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Gosh, I still love that word, “windrows” (not to be mistaken with a “wind rose”)  – these were made so that the wind would not scatter the grain about and knock the seeds from their husks.

I should mention here that we went through a number of “swatters” over the years.   2 or 3 made by Case, one by John Deere, and one by Owatonna – manufactured in the town of Owatonna, Minnesota – with a cab – like this one:

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– the cab saved me from becoming covered in grain “rust”, a fungus that grows on small grains – some fields were so bad, my father used to kid me that I would go out to work as a white boy, and come back as an African American (that was not the term he used).

Something to grasp here – while most occupations these days have overlapping beginnings and endings of sales and production cycles, on-going throughout the year, farming is the only occupation in which you spend months and months of planting, cultivating, and tending something, only to shear it all off and then start over the next year.   It’s a remarkable feeling, to go out to a field, stalks standing tall, heavily laden with the fruit they’ve spent the growing season producing, and to leave that same field with it shorn to the ground.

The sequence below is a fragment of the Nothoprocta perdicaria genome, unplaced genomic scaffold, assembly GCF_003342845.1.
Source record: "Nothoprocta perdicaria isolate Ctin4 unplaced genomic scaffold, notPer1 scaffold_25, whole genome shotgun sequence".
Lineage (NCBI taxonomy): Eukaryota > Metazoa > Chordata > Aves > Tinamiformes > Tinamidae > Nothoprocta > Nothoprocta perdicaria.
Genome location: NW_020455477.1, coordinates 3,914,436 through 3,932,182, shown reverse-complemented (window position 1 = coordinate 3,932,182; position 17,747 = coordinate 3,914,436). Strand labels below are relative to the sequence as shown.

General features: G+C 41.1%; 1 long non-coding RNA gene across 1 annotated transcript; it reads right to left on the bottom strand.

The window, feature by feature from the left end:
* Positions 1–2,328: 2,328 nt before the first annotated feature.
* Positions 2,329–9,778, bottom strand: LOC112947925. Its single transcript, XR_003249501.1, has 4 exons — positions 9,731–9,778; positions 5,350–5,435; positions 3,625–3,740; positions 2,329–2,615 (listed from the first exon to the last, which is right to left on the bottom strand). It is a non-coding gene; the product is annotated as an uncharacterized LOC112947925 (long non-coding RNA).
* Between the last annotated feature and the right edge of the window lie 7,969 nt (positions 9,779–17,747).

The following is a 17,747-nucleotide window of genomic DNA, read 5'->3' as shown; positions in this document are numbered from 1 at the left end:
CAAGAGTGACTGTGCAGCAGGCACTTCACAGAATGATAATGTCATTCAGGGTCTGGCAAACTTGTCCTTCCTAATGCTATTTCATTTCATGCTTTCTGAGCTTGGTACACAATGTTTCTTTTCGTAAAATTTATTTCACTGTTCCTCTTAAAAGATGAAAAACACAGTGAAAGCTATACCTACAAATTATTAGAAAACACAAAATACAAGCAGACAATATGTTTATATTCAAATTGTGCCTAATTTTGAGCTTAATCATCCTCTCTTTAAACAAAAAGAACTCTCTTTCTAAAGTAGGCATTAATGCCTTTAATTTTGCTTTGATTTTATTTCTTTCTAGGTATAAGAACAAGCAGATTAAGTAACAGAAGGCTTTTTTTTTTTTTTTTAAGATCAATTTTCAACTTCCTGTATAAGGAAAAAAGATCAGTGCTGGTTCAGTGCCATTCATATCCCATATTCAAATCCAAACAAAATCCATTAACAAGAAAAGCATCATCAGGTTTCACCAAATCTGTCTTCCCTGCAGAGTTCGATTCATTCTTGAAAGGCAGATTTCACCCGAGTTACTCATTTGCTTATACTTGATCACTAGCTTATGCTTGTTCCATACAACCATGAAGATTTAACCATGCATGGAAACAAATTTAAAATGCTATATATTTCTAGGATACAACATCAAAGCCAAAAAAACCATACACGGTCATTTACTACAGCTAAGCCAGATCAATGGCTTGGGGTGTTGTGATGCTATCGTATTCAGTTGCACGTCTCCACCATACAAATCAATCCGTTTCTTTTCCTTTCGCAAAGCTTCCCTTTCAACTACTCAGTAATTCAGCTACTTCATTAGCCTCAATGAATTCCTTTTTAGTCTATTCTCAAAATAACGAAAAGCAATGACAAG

But that’s what Lammas is all about – the death of the God – in the form of the grain, and gathering it’s seed to feed the people and to re-fertilize the Goddess Earth in the spring.

So, back to Lammas and my drive to Sacred Heart.   It was very striking – for over 100 miles there was not one field of small grains or hay.  It was all corn fields and soybeans.  Field after field of the lushest of green, but all the same two crops.  Times have changed.

I had time to do some hiking in a natural area before going to the ritual, and there found the remains of what I believe was a broadwinged hawk.  There was very little left, just some of the primary feathers and a scattering of bones.   My intuition suggested that I take with me some of the leg bones, but I was not sure why.

Finally, within a couple of miles of the farm where the ritual was to be held, I encountered this field of oats:

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~ so idyllic, and so reminiscent of a late summer day of my youth.